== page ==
| Post

All in for Local Clean Energy

Community Choice emerges as a promising clean power policy in California as Petaluma joins Sonoma Clean Power in a unanimous vote of confidence

image   Woody Hastings

At its city council meeting in the closing days of 2014, Petaluma California voted unanimously to participate in the newly formed Community Choice energy program, Sonoma Clean Power. The vote has implications far wider than just those for the constituents of Petaluma or the stakeholders of Sonoma Clean Power.

Petaluma was the final eligible city in the County of Sonoma to vote to join. More than any other city, Petaluma scrutinized Sonoma Clean Power in a lengthy process with a skeptical eye, questioning the overall viability of the enterprise, evaluating alternative options, and investigating concerns about rates, risk, and ratepayer protection, among other things.

The YES vote in Petaluma represents a resounding vote of confidence for Sonoma Clean Power after a process that mirrored what occurred in Marin County with Marin Clean Energy three years earlier. Most cities voted to participate in the first round but in the case of Marin, four held out for a year and then joined after they got a closer look and liked what they saw.

Similarly, in Sonoma County, Cloverdale, Rohnert Park, and Petaluma held back for a year to see what the program looked like in the real world. The verdict is in. When local governments have a chance to observe Community Choice up close and in action, they like what they see.

In the case of Sonoma Clean Power the facts are compelling. In its first seven months of service, Sonoma Clean Power boasts the following:

  • A new choice introduced to Sonoma County residents and businesses about electricity power sources
  • 33% renewable energy in the basic service product “CleanStart
  • Over 30% lower greenhouse gas emissions than the incumbent utility
  • Rates 5 to 8% lower than the incumbent utility (depending on rate schedule)
  • A 100% renewable energy option – EverGreen
  • Net metering program for solar customers “NetGreen,” that offers a superior payment plan for surplus clean power fed into the grid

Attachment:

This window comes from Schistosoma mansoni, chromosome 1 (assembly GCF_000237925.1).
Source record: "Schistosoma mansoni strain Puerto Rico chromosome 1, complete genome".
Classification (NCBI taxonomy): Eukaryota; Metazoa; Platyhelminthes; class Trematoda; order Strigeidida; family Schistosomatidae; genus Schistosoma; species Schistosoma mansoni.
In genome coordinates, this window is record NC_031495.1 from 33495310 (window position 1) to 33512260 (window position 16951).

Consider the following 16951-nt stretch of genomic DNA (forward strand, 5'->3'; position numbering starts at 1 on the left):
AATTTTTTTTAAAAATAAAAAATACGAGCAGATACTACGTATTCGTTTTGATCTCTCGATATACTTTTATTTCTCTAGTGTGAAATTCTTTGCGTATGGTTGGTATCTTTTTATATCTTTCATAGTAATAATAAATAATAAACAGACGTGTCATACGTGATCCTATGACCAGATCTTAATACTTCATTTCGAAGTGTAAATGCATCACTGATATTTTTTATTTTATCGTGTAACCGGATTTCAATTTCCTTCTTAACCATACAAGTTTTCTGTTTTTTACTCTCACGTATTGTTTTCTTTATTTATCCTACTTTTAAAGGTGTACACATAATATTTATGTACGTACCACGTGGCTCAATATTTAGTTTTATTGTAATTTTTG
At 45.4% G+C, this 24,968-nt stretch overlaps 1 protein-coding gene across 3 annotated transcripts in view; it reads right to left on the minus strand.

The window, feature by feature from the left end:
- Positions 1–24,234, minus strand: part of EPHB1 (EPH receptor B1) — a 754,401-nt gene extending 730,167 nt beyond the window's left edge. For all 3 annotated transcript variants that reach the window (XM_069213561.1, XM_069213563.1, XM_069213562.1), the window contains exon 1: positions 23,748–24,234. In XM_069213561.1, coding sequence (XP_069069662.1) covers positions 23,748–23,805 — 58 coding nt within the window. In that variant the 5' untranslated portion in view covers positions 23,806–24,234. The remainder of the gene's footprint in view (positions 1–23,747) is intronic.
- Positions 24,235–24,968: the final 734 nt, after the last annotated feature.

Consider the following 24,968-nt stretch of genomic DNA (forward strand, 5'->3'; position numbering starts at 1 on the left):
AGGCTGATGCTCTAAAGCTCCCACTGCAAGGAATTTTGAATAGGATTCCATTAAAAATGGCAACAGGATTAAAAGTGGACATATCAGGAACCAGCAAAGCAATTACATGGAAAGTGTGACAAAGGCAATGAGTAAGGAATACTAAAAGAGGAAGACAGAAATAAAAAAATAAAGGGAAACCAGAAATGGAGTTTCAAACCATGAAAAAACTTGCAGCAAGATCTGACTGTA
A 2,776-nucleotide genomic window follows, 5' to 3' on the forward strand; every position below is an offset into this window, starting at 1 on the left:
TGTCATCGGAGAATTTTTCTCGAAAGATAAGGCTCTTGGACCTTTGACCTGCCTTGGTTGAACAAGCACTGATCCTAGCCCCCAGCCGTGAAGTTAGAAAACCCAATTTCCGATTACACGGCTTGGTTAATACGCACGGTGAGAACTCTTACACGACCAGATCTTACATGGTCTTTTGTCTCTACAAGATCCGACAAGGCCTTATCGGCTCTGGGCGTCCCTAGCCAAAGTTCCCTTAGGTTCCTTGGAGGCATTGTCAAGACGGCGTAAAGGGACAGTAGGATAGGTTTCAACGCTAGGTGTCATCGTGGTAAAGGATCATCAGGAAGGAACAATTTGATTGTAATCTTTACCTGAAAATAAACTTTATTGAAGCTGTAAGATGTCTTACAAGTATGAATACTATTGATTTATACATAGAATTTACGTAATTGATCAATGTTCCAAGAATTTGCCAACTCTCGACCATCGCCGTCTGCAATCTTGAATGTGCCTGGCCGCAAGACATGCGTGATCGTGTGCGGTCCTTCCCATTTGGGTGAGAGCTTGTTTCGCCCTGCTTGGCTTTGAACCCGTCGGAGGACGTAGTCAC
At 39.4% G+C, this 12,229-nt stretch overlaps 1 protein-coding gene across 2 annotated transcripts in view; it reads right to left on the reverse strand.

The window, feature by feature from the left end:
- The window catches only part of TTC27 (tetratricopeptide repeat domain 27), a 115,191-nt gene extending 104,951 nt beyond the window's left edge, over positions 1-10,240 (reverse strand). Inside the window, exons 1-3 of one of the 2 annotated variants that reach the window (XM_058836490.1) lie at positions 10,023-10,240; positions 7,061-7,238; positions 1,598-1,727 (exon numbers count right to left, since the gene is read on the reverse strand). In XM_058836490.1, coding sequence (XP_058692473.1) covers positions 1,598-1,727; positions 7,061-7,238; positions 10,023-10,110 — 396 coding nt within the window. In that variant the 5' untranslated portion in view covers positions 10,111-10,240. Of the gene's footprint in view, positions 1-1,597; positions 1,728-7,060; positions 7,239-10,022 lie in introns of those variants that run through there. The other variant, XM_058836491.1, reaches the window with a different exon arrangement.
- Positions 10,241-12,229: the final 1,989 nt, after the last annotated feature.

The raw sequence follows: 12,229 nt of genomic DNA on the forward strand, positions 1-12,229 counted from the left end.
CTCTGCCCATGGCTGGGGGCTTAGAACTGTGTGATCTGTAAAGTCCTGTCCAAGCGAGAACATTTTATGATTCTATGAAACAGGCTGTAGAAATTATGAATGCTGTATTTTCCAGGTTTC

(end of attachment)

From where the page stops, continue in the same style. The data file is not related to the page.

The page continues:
• Feed-in Tariff program “ProFiT,” that offers clean energy developers a standard offer of favorable terms for clean power their projects feed into the grid
  • Power Purchase Agreements for 70 megawatts of new solar in California that double the amount of solar in Sonoma County’s power mix
  • Power Purchase Agreements for geothermal that will bring the amount of geothermal in Sonoma Clean Power’s overall mix to ~23% by 2018
  • Higher than anticipated enrollment in Sonoma Clean Power in Phase 1 rollout – above 85%.

Community Choice programs, legally known as Community Choice Aggregation, and not long ago an obscure and underutilized statutory backwater, are emerging in California as the go-to policy implementation measure of choice for rapid greenhouse gas reductions at scale.

Local governments throughout California are now eying Community Choice as a means to boost their local economies while attaining their greenhouse gas emissions reductions targets in their Climate Action Plans. But the potential benefits are not limited to enhanced consumer choice and greenhouse gas reductions. Local control, local economic benefits, private sector opportunity, energy sector competition, and job creation are just a few of the other reasons local governments are citing for initiating their evaluation of Community Choice.

Awareness of and interest in Community Choice has ratcheted up a notch every time the incumbent utilities, Pacific Gas & Electric in particular, attack the policy. In 2010, PG&E spent nearly $50 million on a failed ballot measure that would have required a 2/3 vote to initiate a program – a deal-breaker.

This year PG&E once again backed an attempt, this time a bill in the legislature, aimed at incapacitating Community Choice. Assembly Bill 2145 sparked fierce resistance from a broad coalition of clean energy advocates, local governments, business and labor groups, existing Community Choice programs, and others. The successful opposition resulted in the emergence of a new statewide coalition dedicated to advancement of Community Choice, Californians for Energy Choice.

All local clean energy eyes in California are now on Lancaster California where the third Community Choice program in the state and the first to launch in the Southern California Edison service territory is on track for a May 2015 phase one launch. The sun-splashed High Desert city of Lancaster sees Community Choice, and its Lancaster Choice Energy program as the policy tool necessary to achieve its goal of going beyond net-zero and becoming a clean energy exporter.

What the Petaluma vote means is that the debate about whether or not Community Choice is a viable option for electricity service is over. With the total of local governments – cities and counties – in California served by a Community Choice program now at 24 and counting, other cities and counties can have confidence that Community Choice works. They can build on the successes in Marin and Sonoma and take control of a very significant part of their own energy destinies – decision-making about energy sources for electricity.

Woody Hastings is the Renewable Energy Implementation Manager for the The Climate Center. He can be reached at woody@theclimatecenter.org